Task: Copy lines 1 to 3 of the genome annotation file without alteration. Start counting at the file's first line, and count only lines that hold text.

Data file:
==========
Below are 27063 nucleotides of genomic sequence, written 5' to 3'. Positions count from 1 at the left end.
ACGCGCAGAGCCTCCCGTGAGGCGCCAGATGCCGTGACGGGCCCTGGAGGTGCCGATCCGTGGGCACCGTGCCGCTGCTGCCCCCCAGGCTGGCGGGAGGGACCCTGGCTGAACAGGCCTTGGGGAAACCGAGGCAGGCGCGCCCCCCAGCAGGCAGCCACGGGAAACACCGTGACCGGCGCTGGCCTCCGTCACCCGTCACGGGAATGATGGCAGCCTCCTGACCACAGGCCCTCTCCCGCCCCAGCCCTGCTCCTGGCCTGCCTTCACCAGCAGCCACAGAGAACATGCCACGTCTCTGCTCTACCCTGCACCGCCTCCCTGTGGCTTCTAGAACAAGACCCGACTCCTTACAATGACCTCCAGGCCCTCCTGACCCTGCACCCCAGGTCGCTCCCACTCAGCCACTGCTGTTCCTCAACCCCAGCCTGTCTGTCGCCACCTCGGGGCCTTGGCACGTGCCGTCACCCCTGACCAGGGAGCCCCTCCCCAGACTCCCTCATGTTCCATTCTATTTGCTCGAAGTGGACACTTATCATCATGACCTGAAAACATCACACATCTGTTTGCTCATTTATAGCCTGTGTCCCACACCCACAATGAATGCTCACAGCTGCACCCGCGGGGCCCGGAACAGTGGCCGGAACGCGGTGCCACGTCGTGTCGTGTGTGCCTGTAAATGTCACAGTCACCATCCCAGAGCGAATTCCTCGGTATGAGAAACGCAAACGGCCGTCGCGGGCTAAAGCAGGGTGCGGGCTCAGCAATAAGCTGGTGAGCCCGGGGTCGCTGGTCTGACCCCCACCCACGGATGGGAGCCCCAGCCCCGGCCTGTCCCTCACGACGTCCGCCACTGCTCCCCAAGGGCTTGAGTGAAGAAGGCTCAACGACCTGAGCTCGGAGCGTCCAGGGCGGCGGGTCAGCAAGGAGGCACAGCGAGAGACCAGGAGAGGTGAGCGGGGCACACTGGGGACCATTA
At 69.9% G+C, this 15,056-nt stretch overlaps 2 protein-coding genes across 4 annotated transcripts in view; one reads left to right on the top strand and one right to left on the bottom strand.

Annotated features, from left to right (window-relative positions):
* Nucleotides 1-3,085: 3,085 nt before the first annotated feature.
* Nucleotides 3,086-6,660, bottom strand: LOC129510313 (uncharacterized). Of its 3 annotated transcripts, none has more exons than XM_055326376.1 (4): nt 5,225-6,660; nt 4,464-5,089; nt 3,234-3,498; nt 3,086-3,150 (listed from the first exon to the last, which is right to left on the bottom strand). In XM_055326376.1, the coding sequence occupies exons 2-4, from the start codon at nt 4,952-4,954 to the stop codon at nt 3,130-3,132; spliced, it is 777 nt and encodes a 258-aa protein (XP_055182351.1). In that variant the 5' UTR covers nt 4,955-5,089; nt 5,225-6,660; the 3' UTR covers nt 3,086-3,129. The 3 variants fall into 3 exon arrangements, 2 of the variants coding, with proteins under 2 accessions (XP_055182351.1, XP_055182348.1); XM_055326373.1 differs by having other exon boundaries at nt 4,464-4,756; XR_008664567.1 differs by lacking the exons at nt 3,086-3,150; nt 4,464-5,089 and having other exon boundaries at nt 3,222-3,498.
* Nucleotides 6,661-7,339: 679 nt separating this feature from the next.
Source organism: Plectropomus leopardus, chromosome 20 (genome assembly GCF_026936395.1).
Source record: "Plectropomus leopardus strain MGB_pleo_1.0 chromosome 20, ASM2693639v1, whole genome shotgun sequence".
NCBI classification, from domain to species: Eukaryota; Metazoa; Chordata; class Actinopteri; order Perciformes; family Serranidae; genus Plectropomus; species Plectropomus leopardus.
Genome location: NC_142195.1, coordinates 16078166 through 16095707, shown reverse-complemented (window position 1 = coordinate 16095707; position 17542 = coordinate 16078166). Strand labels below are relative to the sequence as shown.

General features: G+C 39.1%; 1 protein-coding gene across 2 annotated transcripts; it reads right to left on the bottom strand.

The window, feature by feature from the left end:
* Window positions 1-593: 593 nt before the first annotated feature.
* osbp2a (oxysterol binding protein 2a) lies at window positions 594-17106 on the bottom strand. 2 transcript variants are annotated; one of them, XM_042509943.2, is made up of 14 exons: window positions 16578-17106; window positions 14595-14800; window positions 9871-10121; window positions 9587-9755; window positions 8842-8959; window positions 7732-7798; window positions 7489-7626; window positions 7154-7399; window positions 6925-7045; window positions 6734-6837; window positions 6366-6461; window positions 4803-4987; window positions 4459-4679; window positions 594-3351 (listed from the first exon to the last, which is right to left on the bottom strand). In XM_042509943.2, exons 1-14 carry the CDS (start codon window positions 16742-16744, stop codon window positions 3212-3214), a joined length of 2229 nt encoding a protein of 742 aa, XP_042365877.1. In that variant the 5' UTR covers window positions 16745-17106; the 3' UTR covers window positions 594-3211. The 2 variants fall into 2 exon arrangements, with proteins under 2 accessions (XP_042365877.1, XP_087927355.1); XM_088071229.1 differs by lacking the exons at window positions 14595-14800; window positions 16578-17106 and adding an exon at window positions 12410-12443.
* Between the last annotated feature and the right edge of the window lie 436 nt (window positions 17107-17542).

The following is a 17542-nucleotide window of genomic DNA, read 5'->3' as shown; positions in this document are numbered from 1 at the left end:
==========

Below are 27063 nucleotides of genomic sequence, written 5' to 3'. Positions count from 1 at the left end.
ACGCGCAGAGCCTCCCGTGAGGCGCCAGATGCCGTGACGGGCCCTGGAGGTGCCGATCCGTGGGCACCGTGCCGCTGCTGCCCCCCAGGCTGGCGGGAGGGACCCTGGCTGAACAGGCCTTGGGGAAACCGAGGCAGGCGCGCCCCCCAGCAGGCAGCCACGGGAAACACCGTGACCGGCGCTGGCCTCCGTCACCCGTCACGGGAATGATGGCAGCCTCCTGACCACAGGCCCTCTCCCGCCCCAGCCCTGCTCCTGGCCTGCCTTCACCAGCAGCCACAGAGAACATGCCACGTCTCTGCTCTACCCTGCACCGCCTCCCTGTGGCTTCTAGAACAAGACCCGACTCCTTACAATGACCTCCAGGCCCTCCTGACCCTGCACCCCAGGTCGCTCCCACTCAGCCACTGCTGTTCCTCAACCCCAGCCTGTCTGTCGCCACCTCGGGGCCTTGGCACGTGCCGTCACCCCTGACCAGGGAGCCCCTCCCCAGACTCCCTCATGTTCCATTCTATTTGCTCGAAGTGGACACTTATCATCATGACCTGAAAACATCACACATCTGTTTGCTCATTTATAGCCTGTGTCCCACACCCACAATGAATGCTCACAGCTGCACCCGCGGGGCCCGGAACAGTGGCCGGAACGCGGTGCCACGTCGTGTCGTGTGTGCCTGTAAATGTCACAGTCACCATCCCAGAGCGAATTCCTCGGTATGAGAAACGCAAACGGCCGTCGCGGGCTAAAGCAGGGTGCGGGCTCAGCAATAAGCTGGTGAGCCCGGGGTCGCTGGTCTGACCCCCACCCACGGATGGGAGCCCCAGCCCCGGCCTGTCCCTCACGACGTCCGCCACTGCTCCCCAAGGGCTTGAGTGAAGAAGGCTCAACGACCTGAGCTCGGAGCGTCCAGGGCGGCGGGTCAGCAAGGAGGCACAGCGAGAGACCAGGAGAGGTGAGCGGGGCACACTGGGGACCATTA
At 69.9% G+C, this 15,056-nt stretch overlaps 2 protein-coding genes across 4 annotated transcripts in view; one reads left to right on the top strand and one right to left on the bottom strand.